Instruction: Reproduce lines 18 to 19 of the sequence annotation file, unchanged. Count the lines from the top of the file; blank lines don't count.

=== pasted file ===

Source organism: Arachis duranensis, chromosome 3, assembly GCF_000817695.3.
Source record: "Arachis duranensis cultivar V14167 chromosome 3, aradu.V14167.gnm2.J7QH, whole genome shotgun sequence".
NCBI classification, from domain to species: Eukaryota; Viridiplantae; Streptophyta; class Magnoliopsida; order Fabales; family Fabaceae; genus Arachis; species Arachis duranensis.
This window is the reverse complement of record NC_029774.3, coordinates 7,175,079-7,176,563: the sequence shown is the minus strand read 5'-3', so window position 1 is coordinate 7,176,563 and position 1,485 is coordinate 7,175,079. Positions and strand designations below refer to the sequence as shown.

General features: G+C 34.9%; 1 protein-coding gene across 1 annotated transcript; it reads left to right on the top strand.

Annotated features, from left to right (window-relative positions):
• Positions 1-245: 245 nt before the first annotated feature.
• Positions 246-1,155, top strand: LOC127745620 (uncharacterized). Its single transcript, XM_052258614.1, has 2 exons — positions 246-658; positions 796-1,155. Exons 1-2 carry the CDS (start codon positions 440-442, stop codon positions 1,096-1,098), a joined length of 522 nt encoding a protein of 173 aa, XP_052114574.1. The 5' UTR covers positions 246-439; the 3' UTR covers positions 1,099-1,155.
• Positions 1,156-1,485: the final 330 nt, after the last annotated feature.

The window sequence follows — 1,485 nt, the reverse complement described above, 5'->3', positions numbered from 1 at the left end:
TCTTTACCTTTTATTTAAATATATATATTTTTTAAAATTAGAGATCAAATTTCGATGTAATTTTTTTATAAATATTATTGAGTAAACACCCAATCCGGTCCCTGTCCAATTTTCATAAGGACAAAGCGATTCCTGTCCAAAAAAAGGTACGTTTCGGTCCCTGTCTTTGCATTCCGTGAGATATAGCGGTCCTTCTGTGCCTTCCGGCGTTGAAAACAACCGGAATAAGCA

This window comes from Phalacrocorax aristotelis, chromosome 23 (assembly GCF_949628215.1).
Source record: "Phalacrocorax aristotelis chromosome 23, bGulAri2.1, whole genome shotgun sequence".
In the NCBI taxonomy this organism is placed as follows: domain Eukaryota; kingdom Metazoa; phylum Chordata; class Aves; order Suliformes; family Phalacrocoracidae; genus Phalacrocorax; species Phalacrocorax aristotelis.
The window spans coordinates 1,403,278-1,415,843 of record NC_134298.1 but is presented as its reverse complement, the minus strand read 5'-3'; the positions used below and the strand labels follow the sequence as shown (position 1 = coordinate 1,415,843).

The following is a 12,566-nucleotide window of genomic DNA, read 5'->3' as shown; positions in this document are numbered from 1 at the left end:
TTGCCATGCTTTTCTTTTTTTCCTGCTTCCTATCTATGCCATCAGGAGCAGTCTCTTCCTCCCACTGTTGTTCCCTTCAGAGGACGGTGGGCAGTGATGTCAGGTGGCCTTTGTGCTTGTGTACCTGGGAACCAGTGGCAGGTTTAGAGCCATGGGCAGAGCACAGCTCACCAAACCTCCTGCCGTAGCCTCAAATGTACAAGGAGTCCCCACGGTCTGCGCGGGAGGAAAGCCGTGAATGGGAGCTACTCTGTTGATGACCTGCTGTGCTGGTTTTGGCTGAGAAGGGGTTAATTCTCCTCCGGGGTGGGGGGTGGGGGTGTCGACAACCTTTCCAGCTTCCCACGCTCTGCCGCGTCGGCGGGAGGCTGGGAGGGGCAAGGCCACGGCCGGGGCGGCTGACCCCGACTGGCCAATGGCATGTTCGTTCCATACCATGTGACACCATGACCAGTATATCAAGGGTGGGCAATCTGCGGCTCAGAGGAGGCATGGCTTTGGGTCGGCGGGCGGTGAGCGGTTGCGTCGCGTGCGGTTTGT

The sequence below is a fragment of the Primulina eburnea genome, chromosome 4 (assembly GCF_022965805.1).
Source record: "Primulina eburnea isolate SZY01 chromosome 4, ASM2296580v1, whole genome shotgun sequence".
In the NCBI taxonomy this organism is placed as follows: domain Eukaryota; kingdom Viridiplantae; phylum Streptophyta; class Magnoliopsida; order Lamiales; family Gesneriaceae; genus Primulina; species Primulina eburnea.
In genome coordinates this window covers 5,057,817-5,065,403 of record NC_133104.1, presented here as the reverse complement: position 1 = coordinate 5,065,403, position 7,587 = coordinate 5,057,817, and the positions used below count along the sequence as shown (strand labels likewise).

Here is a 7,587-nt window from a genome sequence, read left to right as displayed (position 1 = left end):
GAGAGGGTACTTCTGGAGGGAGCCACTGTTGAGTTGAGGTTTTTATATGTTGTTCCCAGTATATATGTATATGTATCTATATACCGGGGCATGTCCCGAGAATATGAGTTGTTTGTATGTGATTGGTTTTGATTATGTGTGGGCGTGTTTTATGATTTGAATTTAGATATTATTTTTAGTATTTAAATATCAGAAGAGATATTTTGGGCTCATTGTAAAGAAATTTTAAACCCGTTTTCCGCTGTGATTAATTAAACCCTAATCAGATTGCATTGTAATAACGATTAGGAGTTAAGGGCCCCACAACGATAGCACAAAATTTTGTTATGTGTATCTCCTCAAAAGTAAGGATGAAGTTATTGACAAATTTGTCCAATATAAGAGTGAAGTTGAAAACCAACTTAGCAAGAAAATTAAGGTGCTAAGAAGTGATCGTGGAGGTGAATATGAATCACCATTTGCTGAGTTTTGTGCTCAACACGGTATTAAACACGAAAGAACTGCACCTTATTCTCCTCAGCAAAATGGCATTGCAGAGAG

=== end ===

The sequence below is a fragment of the Primulina eburnea genome, chromosome 4 (assembly GCF_022965805.1).
Source record: "Primulina eburnea isolate SZY01 chromosome 4, ASM2296580v1, whole genome shotgun sequence".